I drove by the much-talked about Ice House today. I was not impressed.
It didn’t help that half the ice had melted from the roof. But I just didn’t find it compelling. Covering an empty home in ice is a novel idea, and it draws a crowd, just like those homes that go overboard with Christmas lights and life-size Nativity scenes. But it doesn’t mean a thing.
The Ice House, half-melted after a sunny day in Detroit.
The fact that two Brooklyn-based artists were able to do this just reminds me how little Detroit’s East Side is valued. Within a block of the house, you’ll find burned out homes, old tires dumped on the side of the road, and stretches of sidewalk completely overgrown with ground cover. There are also a lot of friendly, hardworking folks trying to make a living. I don’t see the Ice House — or any of internationalmediacoverage it’s received — connecting with any of that.
What’s more, it’s not even the prettiest ice sculpture in Detroit! That honor goes, of course, to the Belle Isle Ice Tree, a Detroit tradition since the 1960s. I’m a big fan of cutting edge social art, but I think I’ll stick with the home favorite this time:
The Belle Isle Ice Tree -- a wonderful sight, even at dusk on a cloudy day.
After visiting two artopenings in Detroit last week, I’ve been thinking again about the role art might play in enlivening the city’s open spaces. This has been a pet subject of mine since 2008, when I first read Rebecca Mazzei’s great cover story in the Metro Times on “Waking Up the Neighborhood.” Drawing inspiration from the work of Detroit innovators like Tyree Guyton and Scott Hocking, her manifesto called for “a public art fund that commissions major contemporary projects beyond the conservative traditions of public art. And it needs to happen everywhere — in the urban center and in remote locations across the city.”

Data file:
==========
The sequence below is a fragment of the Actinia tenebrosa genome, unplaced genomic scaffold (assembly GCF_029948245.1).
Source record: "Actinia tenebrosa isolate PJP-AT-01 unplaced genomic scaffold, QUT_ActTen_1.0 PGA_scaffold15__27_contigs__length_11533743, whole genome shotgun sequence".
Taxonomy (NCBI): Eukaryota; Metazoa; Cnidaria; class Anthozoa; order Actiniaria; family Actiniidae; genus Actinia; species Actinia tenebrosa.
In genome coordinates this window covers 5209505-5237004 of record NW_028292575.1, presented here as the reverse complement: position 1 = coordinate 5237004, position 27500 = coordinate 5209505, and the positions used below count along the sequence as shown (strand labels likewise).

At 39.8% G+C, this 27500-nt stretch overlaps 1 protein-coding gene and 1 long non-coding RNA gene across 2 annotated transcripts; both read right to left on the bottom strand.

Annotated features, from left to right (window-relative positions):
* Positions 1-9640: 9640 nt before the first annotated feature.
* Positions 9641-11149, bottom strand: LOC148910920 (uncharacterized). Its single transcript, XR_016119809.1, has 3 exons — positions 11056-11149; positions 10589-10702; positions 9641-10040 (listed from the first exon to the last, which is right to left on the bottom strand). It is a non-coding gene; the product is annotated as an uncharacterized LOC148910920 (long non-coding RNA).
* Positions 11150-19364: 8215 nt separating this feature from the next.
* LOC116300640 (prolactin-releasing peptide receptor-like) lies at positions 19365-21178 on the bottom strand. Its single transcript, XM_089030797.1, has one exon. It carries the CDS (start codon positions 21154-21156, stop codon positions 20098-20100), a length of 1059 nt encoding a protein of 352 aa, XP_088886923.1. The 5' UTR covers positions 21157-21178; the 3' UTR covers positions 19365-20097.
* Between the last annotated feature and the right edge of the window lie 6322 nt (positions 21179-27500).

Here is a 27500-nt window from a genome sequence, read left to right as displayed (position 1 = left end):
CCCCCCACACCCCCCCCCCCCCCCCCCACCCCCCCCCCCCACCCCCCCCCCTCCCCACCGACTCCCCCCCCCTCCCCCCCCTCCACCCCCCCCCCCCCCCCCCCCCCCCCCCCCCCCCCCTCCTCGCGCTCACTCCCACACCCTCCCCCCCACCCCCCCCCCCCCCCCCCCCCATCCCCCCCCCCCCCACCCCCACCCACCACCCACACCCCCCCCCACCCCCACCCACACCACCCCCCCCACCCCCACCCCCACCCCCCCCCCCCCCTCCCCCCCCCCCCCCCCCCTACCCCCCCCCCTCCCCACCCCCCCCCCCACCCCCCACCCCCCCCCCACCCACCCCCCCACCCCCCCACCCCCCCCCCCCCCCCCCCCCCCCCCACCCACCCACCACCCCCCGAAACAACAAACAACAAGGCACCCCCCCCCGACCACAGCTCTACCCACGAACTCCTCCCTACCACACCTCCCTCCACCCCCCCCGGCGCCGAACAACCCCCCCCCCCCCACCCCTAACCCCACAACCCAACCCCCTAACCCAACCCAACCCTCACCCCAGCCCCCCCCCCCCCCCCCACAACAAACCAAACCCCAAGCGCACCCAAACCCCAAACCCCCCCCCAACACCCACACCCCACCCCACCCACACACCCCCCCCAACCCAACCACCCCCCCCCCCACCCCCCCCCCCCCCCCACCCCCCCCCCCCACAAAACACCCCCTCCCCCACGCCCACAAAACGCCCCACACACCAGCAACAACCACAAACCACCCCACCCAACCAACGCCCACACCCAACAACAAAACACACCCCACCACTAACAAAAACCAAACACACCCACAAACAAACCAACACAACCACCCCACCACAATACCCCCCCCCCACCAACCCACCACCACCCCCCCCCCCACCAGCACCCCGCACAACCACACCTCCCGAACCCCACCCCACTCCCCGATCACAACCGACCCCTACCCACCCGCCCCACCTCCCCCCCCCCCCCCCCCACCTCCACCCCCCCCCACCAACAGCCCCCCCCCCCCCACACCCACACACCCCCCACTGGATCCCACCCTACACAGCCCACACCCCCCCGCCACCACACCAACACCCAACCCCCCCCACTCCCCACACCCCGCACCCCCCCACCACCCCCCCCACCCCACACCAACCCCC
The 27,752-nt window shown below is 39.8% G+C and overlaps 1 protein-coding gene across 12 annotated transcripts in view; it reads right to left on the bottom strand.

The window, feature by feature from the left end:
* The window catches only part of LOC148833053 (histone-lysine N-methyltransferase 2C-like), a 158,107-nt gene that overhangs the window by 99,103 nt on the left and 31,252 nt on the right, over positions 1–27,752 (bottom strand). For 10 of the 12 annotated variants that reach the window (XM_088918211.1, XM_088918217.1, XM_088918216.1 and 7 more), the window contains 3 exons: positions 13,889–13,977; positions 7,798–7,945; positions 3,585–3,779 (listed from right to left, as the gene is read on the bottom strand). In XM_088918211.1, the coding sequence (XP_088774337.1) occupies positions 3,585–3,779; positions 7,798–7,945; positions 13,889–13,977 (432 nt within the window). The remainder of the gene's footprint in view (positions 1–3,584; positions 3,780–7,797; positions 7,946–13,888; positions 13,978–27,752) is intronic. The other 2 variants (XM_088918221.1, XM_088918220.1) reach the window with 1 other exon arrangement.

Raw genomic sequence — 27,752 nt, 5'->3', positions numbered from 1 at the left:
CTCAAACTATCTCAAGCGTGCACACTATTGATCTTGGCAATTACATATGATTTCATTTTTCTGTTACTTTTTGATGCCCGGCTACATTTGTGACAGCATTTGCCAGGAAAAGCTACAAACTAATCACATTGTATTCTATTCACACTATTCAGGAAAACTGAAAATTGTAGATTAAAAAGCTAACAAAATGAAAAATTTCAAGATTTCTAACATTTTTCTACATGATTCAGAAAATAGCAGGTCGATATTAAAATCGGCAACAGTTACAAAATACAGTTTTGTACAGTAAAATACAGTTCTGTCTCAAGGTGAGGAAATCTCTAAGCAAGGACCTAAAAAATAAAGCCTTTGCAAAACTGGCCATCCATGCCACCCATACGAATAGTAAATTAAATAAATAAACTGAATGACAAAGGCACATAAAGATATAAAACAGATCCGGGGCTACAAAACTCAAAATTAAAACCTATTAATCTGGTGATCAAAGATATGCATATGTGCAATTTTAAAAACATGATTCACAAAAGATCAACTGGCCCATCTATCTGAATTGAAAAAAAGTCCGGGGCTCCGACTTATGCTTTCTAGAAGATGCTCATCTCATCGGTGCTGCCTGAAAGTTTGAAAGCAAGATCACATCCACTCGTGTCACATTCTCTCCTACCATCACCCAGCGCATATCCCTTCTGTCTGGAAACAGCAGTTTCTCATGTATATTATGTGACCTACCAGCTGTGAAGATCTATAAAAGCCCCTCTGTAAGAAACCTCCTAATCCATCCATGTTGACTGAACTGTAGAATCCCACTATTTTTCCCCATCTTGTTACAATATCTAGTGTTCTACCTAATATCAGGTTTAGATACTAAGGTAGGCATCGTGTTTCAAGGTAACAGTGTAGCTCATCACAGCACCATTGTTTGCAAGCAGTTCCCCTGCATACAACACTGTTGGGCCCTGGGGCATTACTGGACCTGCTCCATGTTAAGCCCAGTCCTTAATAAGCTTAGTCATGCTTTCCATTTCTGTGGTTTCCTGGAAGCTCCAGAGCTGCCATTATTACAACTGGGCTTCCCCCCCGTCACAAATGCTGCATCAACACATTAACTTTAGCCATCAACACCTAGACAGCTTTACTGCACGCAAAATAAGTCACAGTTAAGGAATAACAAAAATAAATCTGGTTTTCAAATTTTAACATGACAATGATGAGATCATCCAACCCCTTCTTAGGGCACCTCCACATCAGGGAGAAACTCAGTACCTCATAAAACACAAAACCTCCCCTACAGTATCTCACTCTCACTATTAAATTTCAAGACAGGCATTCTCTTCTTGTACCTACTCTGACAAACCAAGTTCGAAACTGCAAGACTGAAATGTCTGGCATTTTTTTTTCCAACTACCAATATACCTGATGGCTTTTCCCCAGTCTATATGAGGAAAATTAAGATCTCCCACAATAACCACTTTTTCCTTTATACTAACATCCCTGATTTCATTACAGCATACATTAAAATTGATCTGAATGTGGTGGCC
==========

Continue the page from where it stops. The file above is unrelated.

Scott Hocking's "Midden Mound." Photo taken from the artist's website.
A year later, her vision came to life — in New Orleans. A new biennial, Prospect New Orleans, placed works by both local and internationally-recognized artists in every pocket of the city, from the French Quarter to the Lower Ninth Ward. The event drew rave reviews and had wealthy out-of-towners brushing shoulders with local residents in neighborhoods they might otherwise not visit. A less critically acclaimed but similarly exciting event took place in Grand Rapids last year. Tens of thousands of people strolled Grand Rapid’s streets for Art Prize, which promised $250,000 to the artist with the most votes. Most of the work was kitschy, but it was a huge success for the city.
"Mithra" from Prospect New Orleans. Photo by New Orleans Lady on Flickr.
Nothing on this scale has yet been tried in Detroit, but the city’s landscape continues to serve as both canvas and inspiration for artists. Two recent examples include the Power House — a project by locals Mitch Cope and Gina Reichart to retrofit an abandoned home as an energy independent, cultural hub for its neighborhood — and the less community-sensitive Ice House — a project by two Brooklyn artists to coat an empty home in ice to dramatize the foreclosure crisis. Together with more traditional draws like the DIA, MOCAD, and the city’s many publicsculptures (like the iconic “Fist” downtown), Detroit’s outdoor art installations could both fill some of city’s open spaces and make Detroit a year-round arts destination.